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Thread: New York can't seem to build over 900 ft.

  1. #16

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    The first question to answer is whether 900ft + height makes sense economically. Does it?

    If not, then building higher is just stupid.

  2. #17

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    Quote Originally Posted by vc10
    The first question to answer is whether 900ft + height makes sense economically. Does it?

    If not, then building higher is just stupid.
    Like dubai is doing.How can the burj dubai be supported in such a city. Buildings like that can be supported here in New York but whats often the case is that such projects get interupted by politics and much of the people of New York because for some strange reason many don't want tall buildings even in many places in manhattan. If it was up to me, projects like those at con ed would just be accumulated to one huge tower so others can build there as well and we can have a more magnificent skyline

  3. #18
    Forum Veteran krulltime's Avatar
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    Quote Originally Posted by Ninjahedge
    >sigh<

    Forgive me, but I have to use this. It is for your own good!


    "It's not the size that matters. It is how you use it."


    'nuff said.
    Hahahaha!!!

  4. #19
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    over 900 has been proven to be non economical, the buildings in the far east are mainly empty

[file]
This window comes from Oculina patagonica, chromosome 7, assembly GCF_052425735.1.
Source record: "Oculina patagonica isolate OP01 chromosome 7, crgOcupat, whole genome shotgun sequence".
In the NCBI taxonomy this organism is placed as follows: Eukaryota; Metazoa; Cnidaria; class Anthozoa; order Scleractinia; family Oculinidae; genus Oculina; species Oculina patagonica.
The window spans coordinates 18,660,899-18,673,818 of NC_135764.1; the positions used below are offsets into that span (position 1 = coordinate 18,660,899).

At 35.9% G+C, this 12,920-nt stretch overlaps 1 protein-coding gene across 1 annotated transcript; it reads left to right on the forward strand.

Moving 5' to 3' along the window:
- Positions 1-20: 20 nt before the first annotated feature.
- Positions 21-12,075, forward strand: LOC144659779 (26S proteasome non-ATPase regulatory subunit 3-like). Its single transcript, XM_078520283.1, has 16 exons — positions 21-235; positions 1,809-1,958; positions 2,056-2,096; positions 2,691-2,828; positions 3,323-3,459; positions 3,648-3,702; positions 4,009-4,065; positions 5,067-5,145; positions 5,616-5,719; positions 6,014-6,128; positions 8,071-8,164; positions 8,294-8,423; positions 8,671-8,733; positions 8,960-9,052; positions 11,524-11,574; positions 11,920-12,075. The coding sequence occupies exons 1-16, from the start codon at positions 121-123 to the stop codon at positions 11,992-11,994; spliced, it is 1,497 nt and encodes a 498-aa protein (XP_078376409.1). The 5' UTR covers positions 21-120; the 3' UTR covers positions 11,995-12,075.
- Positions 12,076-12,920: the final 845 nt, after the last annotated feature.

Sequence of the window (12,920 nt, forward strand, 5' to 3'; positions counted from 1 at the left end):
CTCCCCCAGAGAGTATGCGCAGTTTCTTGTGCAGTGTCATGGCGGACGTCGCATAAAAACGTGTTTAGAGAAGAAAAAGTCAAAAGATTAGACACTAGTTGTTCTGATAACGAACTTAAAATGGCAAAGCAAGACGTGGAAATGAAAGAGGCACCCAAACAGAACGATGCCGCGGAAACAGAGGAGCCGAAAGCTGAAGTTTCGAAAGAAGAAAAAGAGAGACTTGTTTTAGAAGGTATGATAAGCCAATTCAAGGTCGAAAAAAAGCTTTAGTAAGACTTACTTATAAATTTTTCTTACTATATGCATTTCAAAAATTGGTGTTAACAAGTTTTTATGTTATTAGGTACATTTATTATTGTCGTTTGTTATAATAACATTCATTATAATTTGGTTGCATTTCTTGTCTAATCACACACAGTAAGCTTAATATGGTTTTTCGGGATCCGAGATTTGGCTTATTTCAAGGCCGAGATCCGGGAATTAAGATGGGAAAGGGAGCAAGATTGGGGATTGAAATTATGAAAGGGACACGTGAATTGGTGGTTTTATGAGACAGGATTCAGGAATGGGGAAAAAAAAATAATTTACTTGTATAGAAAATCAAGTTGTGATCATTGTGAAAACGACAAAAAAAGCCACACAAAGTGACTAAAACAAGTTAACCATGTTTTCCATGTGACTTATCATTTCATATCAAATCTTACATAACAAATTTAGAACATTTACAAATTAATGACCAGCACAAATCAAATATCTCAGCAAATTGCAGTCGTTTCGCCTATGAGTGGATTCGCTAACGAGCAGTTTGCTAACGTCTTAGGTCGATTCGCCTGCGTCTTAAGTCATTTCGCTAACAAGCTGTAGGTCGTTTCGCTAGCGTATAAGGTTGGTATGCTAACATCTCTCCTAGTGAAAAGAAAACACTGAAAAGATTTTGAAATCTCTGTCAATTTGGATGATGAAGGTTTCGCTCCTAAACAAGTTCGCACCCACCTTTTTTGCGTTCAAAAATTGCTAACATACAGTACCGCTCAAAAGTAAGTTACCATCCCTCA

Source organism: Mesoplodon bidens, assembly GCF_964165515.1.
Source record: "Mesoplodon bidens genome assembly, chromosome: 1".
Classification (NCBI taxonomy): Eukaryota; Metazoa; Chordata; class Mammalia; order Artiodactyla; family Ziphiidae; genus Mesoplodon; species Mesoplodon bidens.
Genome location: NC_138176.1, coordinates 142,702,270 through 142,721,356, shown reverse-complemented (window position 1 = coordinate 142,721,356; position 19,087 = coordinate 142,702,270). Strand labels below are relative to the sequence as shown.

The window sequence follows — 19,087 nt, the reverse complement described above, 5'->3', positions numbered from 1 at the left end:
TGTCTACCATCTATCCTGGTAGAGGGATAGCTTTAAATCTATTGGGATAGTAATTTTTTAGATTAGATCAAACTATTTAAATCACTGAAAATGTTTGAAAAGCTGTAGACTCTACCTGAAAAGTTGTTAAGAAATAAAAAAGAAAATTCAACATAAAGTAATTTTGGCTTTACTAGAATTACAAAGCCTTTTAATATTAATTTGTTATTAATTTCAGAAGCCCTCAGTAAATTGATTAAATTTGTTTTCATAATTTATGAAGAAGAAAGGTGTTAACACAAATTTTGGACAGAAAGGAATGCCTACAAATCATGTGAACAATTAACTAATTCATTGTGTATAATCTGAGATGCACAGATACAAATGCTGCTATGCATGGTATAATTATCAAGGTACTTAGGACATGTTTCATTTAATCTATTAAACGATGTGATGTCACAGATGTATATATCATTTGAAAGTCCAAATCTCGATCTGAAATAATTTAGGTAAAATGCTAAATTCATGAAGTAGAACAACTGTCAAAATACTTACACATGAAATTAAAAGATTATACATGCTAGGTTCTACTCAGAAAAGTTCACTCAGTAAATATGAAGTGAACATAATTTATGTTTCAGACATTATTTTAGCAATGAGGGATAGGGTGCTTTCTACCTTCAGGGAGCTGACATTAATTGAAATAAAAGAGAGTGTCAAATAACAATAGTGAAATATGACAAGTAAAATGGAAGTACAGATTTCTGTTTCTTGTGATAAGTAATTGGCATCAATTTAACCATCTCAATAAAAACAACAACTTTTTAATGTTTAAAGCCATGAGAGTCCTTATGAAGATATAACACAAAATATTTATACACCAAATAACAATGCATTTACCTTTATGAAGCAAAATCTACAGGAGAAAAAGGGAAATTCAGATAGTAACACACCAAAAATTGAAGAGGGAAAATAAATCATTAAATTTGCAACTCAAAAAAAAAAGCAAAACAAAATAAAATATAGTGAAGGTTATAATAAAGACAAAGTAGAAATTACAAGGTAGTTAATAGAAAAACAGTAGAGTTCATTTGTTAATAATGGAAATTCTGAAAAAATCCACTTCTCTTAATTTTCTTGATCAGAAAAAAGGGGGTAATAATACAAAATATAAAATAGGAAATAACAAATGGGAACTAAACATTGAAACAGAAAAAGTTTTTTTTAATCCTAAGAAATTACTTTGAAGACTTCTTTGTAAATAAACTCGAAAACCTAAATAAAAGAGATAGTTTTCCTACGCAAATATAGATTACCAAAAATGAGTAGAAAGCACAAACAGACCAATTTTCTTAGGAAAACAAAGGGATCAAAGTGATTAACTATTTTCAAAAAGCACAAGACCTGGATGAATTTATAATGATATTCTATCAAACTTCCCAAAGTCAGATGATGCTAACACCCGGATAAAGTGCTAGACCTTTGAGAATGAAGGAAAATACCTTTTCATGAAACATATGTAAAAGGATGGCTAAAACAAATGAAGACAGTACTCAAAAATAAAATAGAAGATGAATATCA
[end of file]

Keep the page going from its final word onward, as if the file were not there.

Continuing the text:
5. #20

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    We have a couple of projects breaking 1000 ft (BoA Tower, NYT Tower, Freedom Tower [once construction ever starts], 80 South Street) and a few buildings that have potential once a design is relased (Beekman Street Tower, that 1.5 million square foot site in midtown).
    New York is sort of in a lull, we'll start rising like we did in the 1920s in the 2010s, there was something in Business 2.0 this month about that.

    Besides what good are 2000+ ft skyscrapers in Dubai if there's very little to scale it against. You can lose perspective unless you have something to measure it against. Plus, Dubai's backdrop is... a desert.
    Chicago is getting some plans. Trump Int'l Hotel and Resort will go up nicely, but I think the Fordham Spire will be NIMBY'd.

  6. #21

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    Chicago looks absolutely gorgeous, the buildings are in good places that don't make them look strange.

    Look at Taipei 101



    this building looks absolutely out of place, there's like straw huts a few blocks down, I would never want something like this in nyc.

    I love how nyc has such a huge grouping of buildings that it;s overwhelming. For me it was never really that for ex. the trade center was huge, it was the fact that it was so much taller than the AMEX building which is gigantic by any city's standards

  7. #22
    Forum Veteran macreator's Avatar